MacOSXHints is a community-driven site operated by Mac Publishing LLC (of Macworld and Playlist renown) whose sole purpose is to collect and archive —wait for it— hints pertaining to Mac OS X… little tidbits you probably won’t find in the help files or product pages. It’s a great resource, and is often among the top hits if you throw a Mac troubleshooting question at Google, but there’s something very wrong with it: it’s a blog.
“Sure,” you say, “now he’s against blogging”. Whatever. Although the immediacy of the format works to its benefit (the RSS feed in particular), if you read the site for more than a few months you’ll start to see the cracks in the blogging facade: the hints are submitted by the public (good), they’re screened (good), published (good), and commented on by other members of the public (good) before falling into the giant abyss known as the archive, where they’re never touched again by mortal hands (bad). OK, an exaggeration, and though this isn’t such a terrible state of affairs for normal weblogs, MacOSXHints isn’t a normal weblog… it’s a knowledge base.
Take an example: you submit a hint, a simple AppleScript, which is later published and in the course of the following days critiqued and improved upon in the comments… becoming a much simpler AppleScript. Sounds good so far, but for the downside: those improvements are several screens below the fold, nested so deeply in the comments that Joe Googler will probably never see them. He uses the original, unimproved hint. Not life-threatening.
Fast-forward a year, a new OS revision installed, and somebody will submit a hint pointing out that your hint was broken by the upgrade and that they’ve created a workaround. This will, in turn, be published and commented upon… and so the cycle continues. What we have is a thriving community site that houses a great number of hints, some percentage of them broken or redundant, most of which could be improved upon (and are, if you bother to read the comments) with the aid of a few dozen eyes.
This isn’t what blogs are for. This is what wikis are for.
So why isn’t MacOSXHints a wiki?
- Like you just don’t care
- Like you're shampooing your hair
- Like you're provoking a bear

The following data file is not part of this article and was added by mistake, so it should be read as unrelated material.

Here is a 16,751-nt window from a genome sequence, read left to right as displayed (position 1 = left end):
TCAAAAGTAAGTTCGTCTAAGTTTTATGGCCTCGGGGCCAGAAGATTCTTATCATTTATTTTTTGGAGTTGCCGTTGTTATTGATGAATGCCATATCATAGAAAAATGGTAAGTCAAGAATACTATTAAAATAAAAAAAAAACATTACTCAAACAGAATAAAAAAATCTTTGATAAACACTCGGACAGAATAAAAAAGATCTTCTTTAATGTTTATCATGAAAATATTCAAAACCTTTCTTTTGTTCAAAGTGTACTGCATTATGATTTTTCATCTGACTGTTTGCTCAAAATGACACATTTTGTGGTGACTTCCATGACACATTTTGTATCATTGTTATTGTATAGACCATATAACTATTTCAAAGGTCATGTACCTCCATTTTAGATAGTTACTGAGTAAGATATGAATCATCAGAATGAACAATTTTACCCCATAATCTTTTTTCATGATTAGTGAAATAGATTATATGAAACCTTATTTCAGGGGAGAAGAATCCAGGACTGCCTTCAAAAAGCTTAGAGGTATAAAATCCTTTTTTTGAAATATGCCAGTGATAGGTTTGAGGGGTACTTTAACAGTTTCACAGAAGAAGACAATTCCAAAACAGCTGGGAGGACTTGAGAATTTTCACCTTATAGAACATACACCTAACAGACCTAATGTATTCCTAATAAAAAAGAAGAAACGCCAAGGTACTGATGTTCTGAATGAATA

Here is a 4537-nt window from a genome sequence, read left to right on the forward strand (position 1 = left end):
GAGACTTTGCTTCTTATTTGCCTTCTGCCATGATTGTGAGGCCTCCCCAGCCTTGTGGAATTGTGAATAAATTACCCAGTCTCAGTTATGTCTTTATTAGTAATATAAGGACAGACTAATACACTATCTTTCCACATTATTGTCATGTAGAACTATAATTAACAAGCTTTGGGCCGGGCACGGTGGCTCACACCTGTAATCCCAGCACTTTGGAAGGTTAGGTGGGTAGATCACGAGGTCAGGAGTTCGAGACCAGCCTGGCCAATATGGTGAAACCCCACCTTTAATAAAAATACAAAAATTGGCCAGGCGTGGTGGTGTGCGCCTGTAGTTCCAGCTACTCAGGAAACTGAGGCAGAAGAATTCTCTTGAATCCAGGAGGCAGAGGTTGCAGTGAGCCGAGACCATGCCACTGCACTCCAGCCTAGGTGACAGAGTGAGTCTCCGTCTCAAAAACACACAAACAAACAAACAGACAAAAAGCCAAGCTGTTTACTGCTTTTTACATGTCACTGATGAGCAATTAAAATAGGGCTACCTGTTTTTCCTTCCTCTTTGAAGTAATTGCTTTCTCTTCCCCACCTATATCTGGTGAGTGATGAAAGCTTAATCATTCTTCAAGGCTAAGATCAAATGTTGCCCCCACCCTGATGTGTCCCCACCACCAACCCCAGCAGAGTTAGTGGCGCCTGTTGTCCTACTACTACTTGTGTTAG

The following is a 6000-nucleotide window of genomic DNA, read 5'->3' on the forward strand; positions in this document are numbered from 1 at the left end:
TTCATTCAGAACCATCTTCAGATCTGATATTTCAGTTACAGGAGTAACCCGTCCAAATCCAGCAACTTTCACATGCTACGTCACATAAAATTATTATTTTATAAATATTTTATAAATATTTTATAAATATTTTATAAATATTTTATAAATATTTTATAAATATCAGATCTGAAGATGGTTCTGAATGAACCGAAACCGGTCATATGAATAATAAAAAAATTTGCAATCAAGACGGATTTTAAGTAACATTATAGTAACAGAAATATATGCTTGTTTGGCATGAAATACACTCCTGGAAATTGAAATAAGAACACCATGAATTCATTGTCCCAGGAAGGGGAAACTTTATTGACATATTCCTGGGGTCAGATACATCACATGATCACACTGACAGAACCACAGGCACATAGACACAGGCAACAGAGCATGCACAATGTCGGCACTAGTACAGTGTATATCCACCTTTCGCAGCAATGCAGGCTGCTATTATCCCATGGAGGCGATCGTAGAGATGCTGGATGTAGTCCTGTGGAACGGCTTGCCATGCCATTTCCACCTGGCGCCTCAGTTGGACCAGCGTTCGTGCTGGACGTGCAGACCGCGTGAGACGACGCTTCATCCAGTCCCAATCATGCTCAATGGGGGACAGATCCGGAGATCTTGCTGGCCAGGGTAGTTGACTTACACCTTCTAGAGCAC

- Like you're enjoying a ride at the county fair
- Like you're firing a flare
- Like the cops have you surrounded
Rob Griffiths, founder and operator of Mac nerd nirvana MacOSXHints, has replied at great length to the question posed in last week’s Submit, publish, comment, rinse, repeat. That is: why isn’t his site a wiki? The way I read it there are two reasons:
That’s oversimplifying a tad, but when you really boil it down you see the same recurring themes when people argue against infrastructure change and against giving up the driver’s seat. Ask your president or prime minister why his party won’t embrace communism.
Inertia is a hell of a thing. Wikis certainly weren’t well known when Rob started the site in late 2000 (Wikipedia, now probably the world’s best-known wiki, was founded several months after MacOSXHints in January of 2001), so it’s a little mean-spirited to suggest that he should’ve taken that route from the start. Rob opted for a bloggier content management system, currently Geeklog, and it’s hard to fault him on his reasons for choosing the format to begin with. Now, after several years in business, with “thousands of hints, tens of thousands of threaded comments, and 65,000+ user accounts” it’s fair to say that the opportunity cost of making the switch is quite high.
Nonetheless I think it’s just low enough to be worthwhile. That might be because I’m not the one who would have to do the work (see, I’m the wretched hippie in this debate), but if I believed “it’d be a lot of work” was a good enough excuse to avoid something I would never have gotten out of bed this morning. And though the reason I did eventually get out of bed this morning was because my girlfriend doesn’t know how to use the coffee machine, I don’t think it dilutes my point any. As Dreamhost’s recent conversion to wikis for its support knowledge base indicates, the hard work is worth it.
Dumping the raw content of a hint (and the threaded comments that follow) into a wiki article is something that can be automated. So too can the migration of user accounts. I know there are subtle nuances I’m ignoring, such as the story/comment metadata associated with those user accounts, but broad-stroked brushes say the transition is neither impossible nor unreasonably difficult.